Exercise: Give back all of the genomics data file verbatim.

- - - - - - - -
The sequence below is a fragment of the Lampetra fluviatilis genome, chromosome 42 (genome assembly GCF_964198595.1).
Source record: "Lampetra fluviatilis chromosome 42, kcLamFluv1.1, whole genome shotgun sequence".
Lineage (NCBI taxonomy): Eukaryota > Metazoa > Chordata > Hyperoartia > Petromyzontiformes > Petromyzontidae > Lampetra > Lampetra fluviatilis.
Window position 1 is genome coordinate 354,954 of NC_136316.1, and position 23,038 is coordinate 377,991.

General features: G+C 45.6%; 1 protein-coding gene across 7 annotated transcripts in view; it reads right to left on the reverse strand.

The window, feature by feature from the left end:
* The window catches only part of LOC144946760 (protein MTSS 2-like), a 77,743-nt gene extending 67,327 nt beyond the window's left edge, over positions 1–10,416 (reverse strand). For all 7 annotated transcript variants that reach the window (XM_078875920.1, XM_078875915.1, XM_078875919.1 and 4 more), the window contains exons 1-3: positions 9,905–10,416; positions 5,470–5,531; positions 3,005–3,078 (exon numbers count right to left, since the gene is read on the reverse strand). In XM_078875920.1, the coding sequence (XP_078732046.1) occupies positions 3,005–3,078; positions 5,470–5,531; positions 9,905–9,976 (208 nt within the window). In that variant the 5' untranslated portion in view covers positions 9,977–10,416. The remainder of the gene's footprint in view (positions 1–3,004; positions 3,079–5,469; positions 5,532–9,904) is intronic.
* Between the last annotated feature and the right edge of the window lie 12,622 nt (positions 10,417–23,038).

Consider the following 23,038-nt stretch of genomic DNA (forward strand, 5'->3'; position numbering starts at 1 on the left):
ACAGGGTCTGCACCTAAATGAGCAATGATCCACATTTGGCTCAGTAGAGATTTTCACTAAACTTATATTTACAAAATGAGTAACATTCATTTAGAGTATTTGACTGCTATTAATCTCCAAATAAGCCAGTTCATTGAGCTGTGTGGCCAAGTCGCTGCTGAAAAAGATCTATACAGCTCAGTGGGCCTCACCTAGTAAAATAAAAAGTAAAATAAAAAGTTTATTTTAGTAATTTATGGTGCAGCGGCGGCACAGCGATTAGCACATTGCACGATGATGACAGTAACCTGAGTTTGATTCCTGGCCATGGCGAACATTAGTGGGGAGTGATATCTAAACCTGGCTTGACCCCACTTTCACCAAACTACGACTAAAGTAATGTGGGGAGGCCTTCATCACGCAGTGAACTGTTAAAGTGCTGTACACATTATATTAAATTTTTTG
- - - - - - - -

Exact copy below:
The sequence below is a fragment of the Lampetra fluviatilis genome, chromosome 42 (genome assembly GCF_964198595.1).
Source record: "Lampetra fluviatilis chromosome 42, kcLamFluv1.1, whole genome shotgun sequence".
Lineage (NCBI taxonomy): Eukaryota > Metazoa > Chordata > Hyperoartia > Petromyzontiformes > Petromyzontidae > Lampetra > Lampetra fluviatilis.
Window position 1 is genome coordinate 354,954 of NC_136316.1, and position 23,038 is coordinate 377,991.

General features: G+C 45.6%; 1 protein-coding gene across 7 annotated transcripts in view; it reads right to left on the reverse strand.

The window, feature by feature from the left end:
* The window catches only part of LOC144946760 (protein MTSS 2-like), a 77,743-nt gene extending 67,327 nt beyond the window's left edge, over positions 1–10,416 (reverse strand). For all 7 annotated transcript variants that reach the window (XM_078875920.1, XM_078875915.1, XM_078875919.1 and 4 more), the window contains exons 1-3: positions 9,905–10,416; positions 5,470–5,531; positions 3,005–3,078 (exon numbers count right to left, since the gene is read on the reverse strand). In XM_078875920.1, the coding sequence (XP_078732046.1) occupies positions 3,005–3,078; positions 5,470–5,531; positions 9,905–9,976 (208 nt within the window). In that variant the 5' untranslated portion in view covers positions 9,977–10,416. The remainder of the gene's footprint in view (positions 1–3,004; positions 3,079–5,469; positions 5,532–9,904) is intronic.
* Between the last annotated feature and the right edge of the window lie 12,622 nt (positions 10,417–23,038).

Consider the following 23,038-nt stretch of genomic DNA (forward strand, 5'->3'; position numbering starts at 1 on the left):
ACAGGGTCTGCACCTAAATGAGCAATGATCCACATTTGGCTCAGTAGAGATTTTCACTAAACTTATATTTACAAAATGAGTAACATTCATTTAGAGTATTTGACTGCTATTAATCTCCAAATAAGCCAGTTCATTGAGCTGTGTGGCCAAGTCGCTGCTGAAAAAGATCTATACAGCTCAGTGGGCCTCACCTAGTAAAATAAAAAGTAAAATAAAAAGTTTATTTTAGTAATTTATGGTGCAGCGGCGGCACAGCGATTAGCACATTGCACGATGATGACAGTAACCTGAGTTTGATTCCTGGCCATGGCGAACATTAGTGGGGAGTGATATCTAAACCTGGCTTGACCCCACTTTCACCAAACTACGACTAAAGTAATGTGGGGAGGCCTTCATCACGCAGTGAACTGTTAAAGTGCTGTACACATTATATTAAATTTTTTG